LOL @ Woot!!
heheh well you may get better performance from this file, up to you..
Umm, NTFS writing *can be done* but is somewhat untested and not really perfect yet. You can search for info on it, but use at your own risk.
As far as I know, wndows TTF fonts and the like can be used, but dont quote me.
umask=0000 means everyone can access it, atleast for NTFS, as far as I know. There are other ways too, but I think that will work.
When I upgrade my kernel in either Slackware or Gentoo, I always do zcat /proc/config.gz > [new kernel]/.config. Then I ran "make oldconfig". This sets up the new kernel using the same settings as the previous kernel version. Then I run "make menuconfig" because I prefer ncurses instead of QT GUI. After I quadruple check the options, I type "make && make modules_install". These steps are for 2.6.x kernels. I do not remember the steps for 2.4.x kernels, so read the documentation on how to compile 2.4.x kernels. After it is compiled bzImage have to be copied from [new kernel]/boot/arch/i386 to /boot. It is best to include the version of the kernel to make it easier to separate the old version and the new version. Also you will have to make an initrd file that includes any necessary modules to boot up Linux. Use mkinitrd to help you make one. You could make one your self but it is time consuming.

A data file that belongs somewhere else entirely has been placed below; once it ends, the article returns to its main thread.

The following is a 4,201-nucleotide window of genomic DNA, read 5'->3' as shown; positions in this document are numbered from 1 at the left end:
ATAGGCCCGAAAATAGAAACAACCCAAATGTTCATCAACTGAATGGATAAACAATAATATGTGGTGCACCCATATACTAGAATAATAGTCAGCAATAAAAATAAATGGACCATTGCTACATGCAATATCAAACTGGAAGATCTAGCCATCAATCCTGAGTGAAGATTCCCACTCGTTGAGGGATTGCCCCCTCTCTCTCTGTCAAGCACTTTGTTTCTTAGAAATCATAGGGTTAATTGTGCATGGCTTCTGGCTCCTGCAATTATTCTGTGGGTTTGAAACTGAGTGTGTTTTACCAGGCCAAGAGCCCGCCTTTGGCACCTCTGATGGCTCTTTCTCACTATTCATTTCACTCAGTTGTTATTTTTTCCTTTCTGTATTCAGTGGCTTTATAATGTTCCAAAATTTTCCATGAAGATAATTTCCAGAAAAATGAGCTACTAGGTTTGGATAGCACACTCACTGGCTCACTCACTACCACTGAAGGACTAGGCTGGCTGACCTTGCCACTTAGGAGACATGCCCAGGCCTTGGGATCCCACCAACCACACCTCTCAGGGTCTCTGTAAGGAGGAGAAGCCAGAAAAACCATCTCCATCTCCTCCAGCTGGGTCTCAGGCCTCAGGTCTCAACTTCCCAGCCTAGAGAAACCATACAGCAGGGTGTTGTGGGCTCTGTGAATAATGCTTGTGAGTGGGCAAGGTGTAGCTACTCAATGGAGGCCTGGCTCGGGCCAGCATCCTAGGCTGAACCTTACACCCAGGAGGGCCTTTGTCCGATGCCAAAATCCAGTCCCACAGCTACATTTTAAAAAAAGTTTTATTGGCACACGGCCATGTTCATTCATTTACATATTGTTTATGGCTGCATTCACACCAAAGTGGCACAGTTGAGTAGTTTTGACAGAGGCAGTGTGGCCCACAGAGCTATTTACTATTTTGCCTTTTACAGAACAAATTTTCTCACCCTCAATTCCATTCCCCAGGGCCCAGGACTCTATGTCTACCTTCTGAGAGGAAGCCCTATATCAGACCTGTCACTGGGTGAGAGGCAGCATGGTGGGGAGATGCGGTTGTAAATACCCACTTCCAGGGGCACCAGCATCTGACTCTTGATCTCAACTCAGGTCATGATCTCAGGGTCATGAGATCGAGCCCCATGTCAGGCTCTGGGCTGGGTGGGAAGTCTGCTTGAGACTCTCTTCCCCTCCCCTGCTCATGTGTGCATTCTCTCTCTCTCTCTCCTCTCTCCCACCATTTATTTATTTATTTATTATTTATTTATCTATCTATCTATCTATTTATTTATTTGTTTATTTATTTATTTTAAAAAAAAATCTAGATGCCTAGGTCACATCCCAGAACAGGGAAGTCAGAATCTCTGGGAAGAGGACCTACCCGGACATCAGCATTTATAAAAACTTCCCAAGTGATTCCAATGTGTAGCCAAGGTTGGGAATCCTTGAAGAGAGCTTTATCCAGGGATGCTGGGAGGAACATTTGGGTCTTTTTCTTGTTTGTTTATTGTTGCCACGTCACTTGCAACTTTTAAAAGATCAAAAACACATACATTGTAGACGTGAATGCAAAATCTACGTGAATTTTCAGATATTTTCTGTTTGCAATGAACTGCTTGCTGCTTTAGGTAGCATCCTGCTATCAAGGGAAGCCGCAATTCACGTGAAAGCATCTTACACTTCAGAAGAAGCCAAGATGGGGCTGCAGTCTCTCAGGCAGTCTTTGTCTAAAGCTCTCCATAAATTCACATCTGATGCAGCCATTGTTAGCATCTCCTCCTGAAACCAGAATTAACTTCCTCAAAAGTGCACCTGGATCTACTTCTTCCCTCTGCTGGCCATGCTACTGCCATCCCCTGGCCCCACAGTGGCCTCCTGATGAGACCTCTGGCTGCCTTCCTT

NTFS support from the kernel is still experimental. I suggest disable write support and enable NTFS logging while using it. There is Linux-NTFS project that is a lot better than the kernel's NTFS support. This project provides 99% of write support. Go to http://www.linux-ntfs.org/.
I do not recommend having the following lines in the Screen section because it will cause some conflicts when using more than one card.